The Yamaha Piaggero NP-15 is the successor to the NP-12, an instrument I previously listed as my favorite keyboard for beginners. Given the popularity of the previous model, I have high expectations for the NP-15. In this review, I’ll find out if the NP-15 lives up to expectations and surpasses its popular predecessor.
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Final verdict on the Piaggero NP-15
I love the NP-15, and it can easily replace the NP-12 as my favorite beginner keyboard. But, even though it’s better, there are some areas where I expected more significant changes and improvements.
Overall, it’s slightly better than its predecessor, which was already exceptionally good, so I’ve no choice but to love it.
What I like
- Incredible sound quality.
- More voices than NP-12.
- Lightweight and portable.
- Yamaha apps.
- Half-damper control.
- Battery power.
What I don’t like
- No Bluetooth.
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The first and most important thing I must say about the sound quality is that it’s as good as the NP-12, which was epic. It’s slightly better because the sample quality is better, providing a wider dynamic range, but it’s not a dramatic difference.
The Piaggero NP-15 uses the same AWN Stereo Sampling technology found in older models, and it still delivers an outstanding grand piano sound for the money.
The most significant difference is the number of sounds available, which has gone from 10 to 15. There are five sound categories: Piano, Electric Piano, Organ, Harpsichord/Vibraphone, and Strings. Each category provides three variations of that instrument, and as before, the Piaggero offers the best overall collection of sounds in its class.
If I have one complaint, it’s that the new sounds are just additional variations of what was already available, and while that’s still great, a more significant increase would have been welcome.
The best of the bunch are again the acoustic pianos, which include the Concert Grand, Mellow Grand, and Bright Grand. The Concert Grand sound is incredibly detailed for a budget keyboard, and whether you’re playing Chopsticks or Chopin, it sounds great.
The Jazz Organ sound is another standout because keyboards at this price typically don’t produce this sound so well, if at all. Despite wishing for a bigger increase in quantity, the sounds are excellent across the board; no complaints about quality.
Yamaha’s Piaggero NP-15 has slightly larger speakers than the previous model, and that might make some difference, but not enough to consider an improvement.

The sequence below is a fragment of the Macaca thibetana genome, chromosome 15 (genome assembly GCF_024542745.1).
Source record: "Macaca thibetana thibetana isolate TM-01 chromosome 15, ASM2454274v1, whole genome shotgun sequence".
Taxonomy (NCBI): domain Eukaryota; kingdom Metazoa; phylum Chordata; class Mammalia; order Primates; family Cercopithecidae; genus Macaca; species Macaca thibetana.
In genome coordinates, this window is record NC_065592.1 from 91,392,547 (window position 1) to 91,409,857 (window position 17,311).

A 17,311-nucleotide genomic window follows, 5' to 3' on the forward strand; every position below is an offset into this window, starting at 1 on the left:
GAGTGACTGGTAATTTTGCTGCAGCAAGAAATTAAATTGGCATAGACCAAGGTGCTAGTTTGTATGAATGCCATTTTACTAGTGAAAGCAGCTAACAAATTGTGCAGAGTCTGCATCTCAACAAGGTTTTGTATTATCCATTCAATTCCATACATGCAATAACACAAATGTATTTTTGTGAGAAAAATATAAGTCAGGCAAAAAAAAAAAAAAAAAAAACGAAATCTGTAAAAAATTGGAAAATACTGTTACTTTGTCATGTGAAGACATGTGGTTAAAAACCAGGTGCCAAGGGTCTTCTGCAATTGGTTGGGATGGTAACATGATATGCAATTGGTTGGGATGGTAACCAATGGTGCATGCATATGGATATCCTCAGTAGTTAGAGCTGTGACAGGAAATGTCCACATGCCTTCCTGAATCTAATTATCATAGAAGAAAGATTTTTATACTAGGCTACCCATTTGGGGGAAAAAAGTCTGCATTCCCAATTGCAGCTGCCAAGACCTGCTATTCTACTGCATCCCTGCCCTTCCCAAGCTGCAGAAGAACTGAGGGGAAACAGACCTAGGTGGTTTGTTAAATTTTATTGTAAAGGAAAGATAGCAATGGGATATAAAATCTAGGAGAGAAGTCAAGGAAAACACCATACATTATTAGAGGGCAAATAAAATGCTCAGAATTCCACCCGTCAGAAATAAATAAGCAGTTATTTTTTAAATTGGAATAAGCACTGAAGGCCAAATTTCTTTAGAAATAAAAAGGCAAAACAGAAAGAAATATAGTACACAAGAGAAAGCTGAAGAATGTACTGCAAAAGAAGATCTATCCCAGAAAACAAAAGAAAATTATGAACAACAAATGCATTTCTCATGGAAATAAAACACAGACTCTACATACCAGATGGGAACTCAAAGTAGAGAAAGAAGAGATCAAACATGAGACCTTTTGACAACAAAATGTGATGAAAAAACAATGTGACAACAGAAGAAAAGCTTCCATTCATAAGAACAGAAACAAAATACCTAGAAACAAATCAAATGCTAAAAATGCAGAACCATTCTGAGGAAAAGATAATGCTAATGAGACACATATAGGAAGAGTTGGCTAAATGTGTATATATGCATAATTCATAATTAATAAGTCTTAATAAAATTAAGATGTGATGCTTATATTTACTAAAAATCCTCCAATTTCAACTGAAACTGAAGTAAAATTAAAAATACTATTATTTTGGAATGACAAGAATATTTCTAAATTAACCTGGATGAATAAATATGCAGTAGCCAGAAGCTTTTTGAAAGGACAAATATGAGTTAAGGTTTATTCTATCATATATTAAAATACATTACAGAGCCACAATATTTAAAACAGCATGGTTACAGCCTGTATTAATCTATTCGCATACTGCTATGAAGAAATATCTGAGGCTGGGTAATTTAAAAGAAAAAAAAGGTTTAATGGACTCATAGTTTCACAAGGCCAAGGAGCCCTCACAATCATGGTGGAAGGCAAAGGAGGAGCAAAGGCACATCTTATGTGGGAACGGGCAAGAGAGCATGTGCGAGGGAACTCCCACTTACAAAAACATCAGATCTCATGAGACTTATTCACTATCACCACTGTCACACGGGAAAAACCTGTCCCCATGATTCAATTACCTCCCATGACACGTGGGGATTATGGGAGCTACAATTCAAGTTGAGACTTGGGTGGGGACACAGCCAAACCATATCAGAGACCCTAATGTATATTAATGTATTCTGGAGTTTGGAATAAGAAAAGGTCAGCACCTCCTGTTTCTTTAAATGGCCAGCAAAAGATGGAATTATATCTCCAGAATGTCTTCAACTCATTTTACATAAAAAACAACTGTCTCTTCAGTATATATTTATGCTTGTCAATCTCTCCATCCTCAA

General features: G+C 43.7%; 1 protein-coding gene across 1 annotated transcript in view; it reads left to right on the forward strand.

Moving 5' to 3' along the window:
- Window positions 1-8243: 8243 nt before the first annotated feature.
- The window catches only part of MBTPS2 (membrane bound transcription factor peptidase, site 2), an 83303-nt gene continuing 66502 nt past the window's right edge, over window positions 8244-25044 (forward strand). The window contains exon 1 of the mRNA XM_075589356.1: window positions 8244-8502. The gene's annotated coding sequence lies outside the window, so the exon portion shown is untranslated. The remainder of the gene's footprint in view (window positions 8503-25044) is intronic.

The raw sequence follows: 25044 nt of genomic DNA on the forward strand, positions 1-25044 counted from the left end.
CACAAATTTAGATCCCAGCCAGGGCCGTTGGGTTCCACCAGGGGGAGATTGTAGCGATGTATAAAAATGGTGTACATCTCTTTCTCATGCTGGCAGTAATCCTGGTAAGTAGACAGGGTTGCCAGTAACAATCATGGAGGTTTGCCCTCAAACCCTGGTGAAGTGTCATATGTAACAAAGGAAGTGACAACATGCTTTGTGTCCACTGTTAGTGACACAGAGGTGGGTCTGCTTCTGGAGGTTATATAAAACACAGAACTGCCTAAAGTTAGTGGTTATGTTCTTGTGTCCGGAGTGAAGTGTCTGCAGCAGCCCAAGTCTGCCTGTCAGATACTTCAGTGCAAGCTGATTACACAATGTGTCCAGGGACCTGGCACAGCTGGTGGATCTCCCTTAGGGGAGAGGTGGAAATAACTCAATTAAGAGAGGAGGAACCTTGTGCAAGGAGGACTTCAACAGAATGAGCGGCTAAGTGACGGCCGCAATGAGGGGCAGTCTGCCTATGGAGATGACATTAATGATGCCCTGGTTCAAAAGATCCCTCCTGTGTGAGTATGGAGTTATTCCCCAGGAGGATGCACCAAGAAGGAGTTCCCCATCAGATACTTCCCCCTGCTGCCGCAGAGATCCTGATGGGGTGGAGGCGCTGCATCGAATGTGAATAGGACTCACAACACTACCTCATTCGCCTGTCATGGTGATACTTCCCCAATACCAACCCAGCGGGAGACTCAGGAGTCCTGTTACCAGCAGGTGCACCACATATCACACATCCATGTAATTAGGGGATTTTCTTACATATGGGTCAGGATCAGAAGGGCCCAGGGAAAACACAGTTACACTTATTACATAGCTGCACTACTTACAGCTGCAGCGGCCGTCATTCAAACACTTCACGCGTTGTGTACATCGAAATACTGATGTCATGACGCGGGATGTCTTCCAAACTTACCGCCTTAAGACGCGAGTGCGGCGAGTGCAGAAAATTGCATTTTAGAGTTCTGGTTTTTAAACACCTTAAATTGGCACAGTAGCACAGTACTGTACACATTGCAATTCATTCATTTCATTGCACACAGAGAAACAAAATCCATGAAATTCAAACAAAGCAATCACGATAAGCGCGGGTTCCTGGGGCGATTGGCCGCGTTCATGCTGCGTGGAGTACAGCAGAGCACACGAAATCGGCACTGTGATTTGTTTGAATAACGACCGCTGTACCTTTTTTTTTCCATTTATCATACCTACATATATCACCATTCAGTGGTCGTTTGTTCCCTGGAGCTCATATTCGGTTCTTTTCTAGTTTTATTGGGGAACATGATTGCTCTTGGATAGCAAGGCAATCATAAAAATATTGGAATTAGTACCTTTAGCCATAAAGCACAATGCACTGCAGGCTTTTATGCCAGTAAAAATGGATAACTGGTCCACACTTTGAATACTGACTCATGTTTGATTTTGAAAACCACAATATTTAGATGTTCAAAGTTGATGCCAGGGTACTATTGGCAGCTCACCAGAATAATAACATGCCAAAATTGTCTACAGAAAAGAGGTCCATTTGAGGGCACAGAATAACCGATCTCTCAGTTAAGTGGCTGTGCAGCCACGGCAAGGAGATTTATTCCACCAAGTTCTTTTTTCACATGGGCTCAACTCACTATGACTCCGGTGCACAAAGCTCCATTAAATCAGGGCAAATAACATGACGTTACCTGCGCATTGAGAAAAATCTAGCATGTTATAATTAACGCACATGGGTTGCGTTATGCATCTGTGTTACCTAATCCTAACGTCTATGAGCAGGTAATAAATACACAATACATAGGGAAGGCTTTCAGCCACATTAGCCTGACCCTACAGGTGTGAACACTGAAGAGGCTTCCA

Although the built-in speakers are slightly larger, they are no more powerful, with the same dual 2.5-watt amplifiers found in the NP-12. I know some people will be upset not to see an increase in power/volume, but as the size isn’t an improvement, I don’t see the lack of increased power as a complaint.
The speakers are as sharp and crisp as ever, and most importantly, they remain crystal-clear when you play harder. I liked the position of the speakers on the NP-12 (on either side of the keys rather than above), and I’m glad to see that it also remains the same.
The Piaggero NP-15 comes with 61 velocity-sensitive box-style keys. You might see them listed as piano-style keys or other variations, but the keyboard looks and feels like the older model.
It’s a beginner keyboard, and as such, the keys are very light to avoid younger students struggling to make a consistent sound. I’d love to see slightly heavier keys to allow the player to bring out more dynamics with those beautiful piano sounds, but I’m happy with the choice to stay lighter because it’s better for younger beginners.
The NP-15 offers four levels of touch sensitivity: Soft, Medium, Hard, and Fixed. Adjusting the levels does make a noticeable difference and should help beginners to think about dynamics more, even without weighted keys.
I love the Piaggero range because they are simple keyboards that focus on quality over quantity, and that’s still true of the NP-15. But there are a few cool features that are worth mentioning.
The built-in recorder lets you capture one song (up to 7,000 notes). I say it all the time: a built-in recorder is an essential feature for students at any level, but especially beginners. Recording practice sessions is just as important as new song ideas.
The metronome is another simple but vital feature for beginners. It’s strange to see some beginner keyboards without a metronome, but I’m glad to see one here.